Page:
It’s all about support, guidance … and student input
When I was a student at the Urban Assembly Maker Academy, I had many amazing opportunities to contribute to the design of my school, including taking part in hiring the teachers that would impact my growth and learning as a student.
One of the most memorable experiences was sitting in the physics classroom after school and evaluating a science teacher candidate. I sat at a table with my friends as Liz Dowdell, the assistant principal, explained that we were going to meet and help evaluate a prospective teacher. The candidate came in energetically and proposed a plan: instead of a basic lesson with direct instruction and a few questions, we were going to complete a mini-project. He asked us to create an ideal evacuation plan for an extreme weather emergency. First, we discussed the situation and then we began to design an effective plan. Throughout the process, the prospective teacher circulated through the room, highlighting possible problems with our design, asking us questions, and helping us develop our final pitches.
Once the lesson was complete, we wrote down “glows”—areas that the prospective teacher had mastered—and “grows,” which are areas he could improve upon. We were engaged and excited that he had chosen to do a project-based, real-world lesson. But more important, his approach fit our school’s forward-thinking culture and philosophy. My fellow students and I discussed with Ms. Liz and others why we thought that he would be a great fit. He was hired and, as a teacher, delivered engaging, creative projects that consistently pushed student thinking.
As a student at UAM, I got to witness many demo lessons like this. However, I knew there was more to the hiring process. I spoke to Ms. Liz Dowdell, as well as three administrators in other schools across the country, to understand the process more fully. I realized the importance not only of hiring supportive, dependable teachers, but also the importance of schools’ support for teachers once they are hired.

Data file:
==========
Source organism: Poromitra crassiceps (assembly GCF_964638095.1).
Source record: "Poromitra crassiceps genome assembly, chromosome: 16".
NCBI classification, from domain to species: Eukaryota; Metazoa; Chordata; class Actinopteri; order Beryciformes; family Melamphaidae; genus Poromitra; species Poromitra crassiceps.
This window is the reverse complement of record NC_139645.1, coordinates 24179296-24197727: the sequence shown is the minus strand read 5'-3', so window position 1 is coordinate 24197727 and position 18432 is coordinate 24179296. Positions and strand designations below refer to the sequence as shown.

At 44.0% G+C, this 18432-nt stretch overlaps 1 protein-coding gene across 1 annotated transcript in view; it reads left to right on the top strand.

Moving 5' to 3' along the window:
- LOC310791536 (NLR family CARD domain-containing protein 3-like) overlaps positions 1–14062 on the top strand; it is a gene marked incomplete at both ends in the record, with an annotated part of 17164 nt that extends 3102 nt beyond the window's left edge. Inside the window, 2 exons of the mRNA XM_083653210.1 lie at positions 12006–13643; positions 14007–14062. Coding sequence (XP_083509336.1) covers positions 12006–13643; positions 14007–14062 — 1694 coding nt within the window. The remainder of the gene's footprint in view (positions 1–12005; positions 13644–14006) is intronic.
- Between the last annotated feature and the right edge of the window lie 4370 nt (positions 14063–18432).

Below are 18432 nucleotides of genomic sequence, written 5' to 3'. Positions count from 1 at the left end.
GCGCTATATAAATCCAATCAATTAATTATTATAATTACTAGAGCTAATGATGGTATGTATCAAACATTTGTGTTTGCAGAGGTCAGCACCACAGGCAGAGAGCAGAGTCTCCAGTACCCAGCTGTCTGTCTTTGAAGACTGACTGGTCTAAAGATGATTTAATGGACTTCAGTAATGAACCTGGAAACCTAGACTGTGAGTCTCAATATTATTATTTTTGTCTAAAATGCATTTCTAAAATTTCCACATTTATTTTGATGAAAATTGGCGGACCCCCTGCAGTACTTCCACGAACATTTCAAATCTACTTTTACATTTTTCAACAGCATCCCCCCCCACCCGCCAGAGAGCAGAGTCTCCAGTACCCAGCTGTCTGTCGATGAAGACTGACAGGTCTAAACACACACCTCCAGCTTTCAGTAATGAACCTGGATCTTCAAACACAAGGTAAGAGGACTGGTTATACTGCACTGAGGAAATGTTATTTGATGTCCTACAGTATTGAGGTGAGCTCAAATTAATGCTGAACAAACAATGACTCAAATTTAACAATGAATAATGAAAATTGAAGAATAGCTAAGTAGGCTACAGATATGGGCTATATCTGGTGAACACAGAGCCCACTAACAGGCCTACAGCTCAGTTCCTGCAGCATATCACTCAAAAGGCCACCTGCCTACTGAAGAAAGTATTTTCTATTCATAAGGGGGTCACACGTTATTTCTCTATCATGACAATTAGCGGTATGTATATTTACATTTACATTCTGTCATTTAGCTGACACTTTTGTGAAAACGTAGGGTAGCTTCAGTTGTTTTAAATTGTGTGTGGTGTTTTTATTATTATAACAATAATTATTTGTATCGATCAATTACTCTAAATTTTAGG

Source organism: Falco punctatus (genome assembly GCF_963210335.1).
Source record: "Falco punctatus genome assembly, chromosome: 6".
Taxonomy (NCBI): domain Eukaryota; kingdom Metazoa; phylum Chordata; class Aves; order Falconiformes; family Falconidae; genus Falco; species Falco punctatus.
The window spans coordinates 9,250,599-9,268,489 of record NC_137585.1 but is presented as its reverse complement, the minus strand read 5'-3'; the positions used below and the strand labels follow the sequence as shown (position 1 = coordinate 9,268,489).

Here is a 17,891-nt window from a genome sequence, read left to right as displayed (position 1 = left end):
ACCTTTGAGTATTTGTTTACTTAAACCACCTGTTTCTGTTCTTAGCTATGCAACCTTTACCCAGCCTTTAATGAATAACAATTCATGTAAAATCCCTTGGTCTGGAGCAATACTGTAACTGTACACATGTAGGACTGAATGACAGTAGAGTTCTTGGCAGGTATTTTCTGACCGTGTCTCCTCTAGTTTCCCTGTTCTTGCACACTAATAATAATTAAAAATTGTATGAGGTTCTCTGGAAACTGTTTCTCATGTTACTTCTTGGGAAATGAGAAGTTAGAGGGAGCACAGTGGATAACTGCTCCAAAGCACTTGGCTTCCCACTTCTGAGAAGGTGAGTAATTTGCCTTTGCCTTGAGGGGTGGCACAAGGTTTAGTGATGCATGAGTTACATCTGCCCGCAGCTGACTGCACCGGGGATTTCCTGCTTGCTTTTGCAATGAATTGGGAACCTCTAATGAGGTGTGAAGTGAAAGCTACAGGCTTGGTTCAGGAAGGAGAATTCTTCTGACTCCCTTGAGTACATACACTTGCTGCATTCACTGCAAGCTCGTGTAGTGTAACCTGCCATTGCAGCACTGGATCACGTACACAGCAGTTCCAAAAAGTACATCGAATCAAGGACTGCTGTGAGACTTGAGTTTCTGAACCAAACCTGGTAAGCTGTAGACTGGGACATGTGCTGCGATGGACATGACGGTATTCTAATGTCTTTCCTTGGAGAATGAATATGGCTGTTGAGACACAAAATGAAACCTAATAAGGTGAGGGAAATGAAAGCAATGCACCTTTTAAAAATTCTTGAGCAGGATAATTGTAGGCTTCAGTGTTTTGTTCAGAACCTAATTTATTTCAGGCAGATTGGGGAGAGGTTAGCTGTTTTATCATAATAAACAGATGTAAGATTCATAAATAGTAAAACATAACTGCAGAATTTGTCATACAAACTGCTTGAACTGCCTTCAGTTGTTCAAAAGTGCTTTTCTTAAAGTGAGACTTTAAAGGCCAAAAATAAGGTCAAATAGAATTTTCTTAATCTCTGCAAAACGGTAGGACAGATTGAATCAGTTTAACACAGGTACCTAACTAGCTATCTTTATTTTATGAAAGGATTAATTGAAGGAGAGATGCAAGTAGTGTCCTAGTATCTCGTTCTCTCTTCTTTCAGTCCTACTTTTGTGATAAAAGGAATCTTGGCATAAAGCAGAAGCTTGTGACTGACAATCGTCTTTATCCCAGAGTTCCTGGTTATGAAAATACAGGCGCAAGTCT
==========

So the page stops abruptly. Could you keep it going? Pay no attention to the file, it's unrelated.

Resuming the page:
In my conversations, it became clear that some of the most successful human capital structures in innovative schools focus on three areas: rubrics and criteria, student involvement, and extensive post-hiring support.
Rubrics and Criteria
At UAM, demo lessons and student input are followed by a conversation at the administrator level, guided by a rubric that helps evaluate the candidate’s performance. The rubric allows administrators to understand a candidate’s mindset and values and evaluate skills such as pedagogical knowledge, ability to use data, leadership skills, and responsiveness to student feedback. As part of the hiring process, the school invites candidates to events at UAM to help familiarize them with the school and its approach. This allows UAM staff and students to see if the candidate is a good match, and gives the candidate a chance to determine if the school is a good fit for them, too.
UAM’s approach to hiring has created a community of creative, open-minded, and talented teachers who understand the school’s mission and who work hard to support students. This practice continues today at UAM, and I found that it also happens in many other innovative schools all across the country. For example, the Young Women’s Leadership School of Astoria, a district-run public middle and high school in Queens, uses a one-pager that outlines key criteria and a thorough process to evaluate candidates during the hiring process. I spoke with Christy Kingham, an instructional coach at the school, about the process and the criteria, which includes qualities such as a deep love for teaching and an ability to collaborate with other teachers.
Student Involvement and Focus
Similar to UAM, the hiring process at Young Women’s Leadership School of Astoria includes student involvement. Students are part of the hiring committee to help evaluate candidates and assess their capabilities, skills, and ability to connect with students.
Another school that has an intentional approach to hiring mission-aligned teachers is the International High School at Langley Park, a public community school in Prince George’s County, Md., outside of Washington, D.C. Carlos Beato, the founding principal, shared details about how his team hires and supports strong teachers capable of thriving in a mastery-based school where all students are English language learners. Because of the school’s unique student population, teachers need to support students in both English language acquisition and in navigating a mastery system. But the school does not just hire ESL teachers. Rather, the school’s philosophy is that every teacher is a language teacher. The hiring process helps ensure the school can find and support teachers who will push students academically, further their thinking, and support and understand them.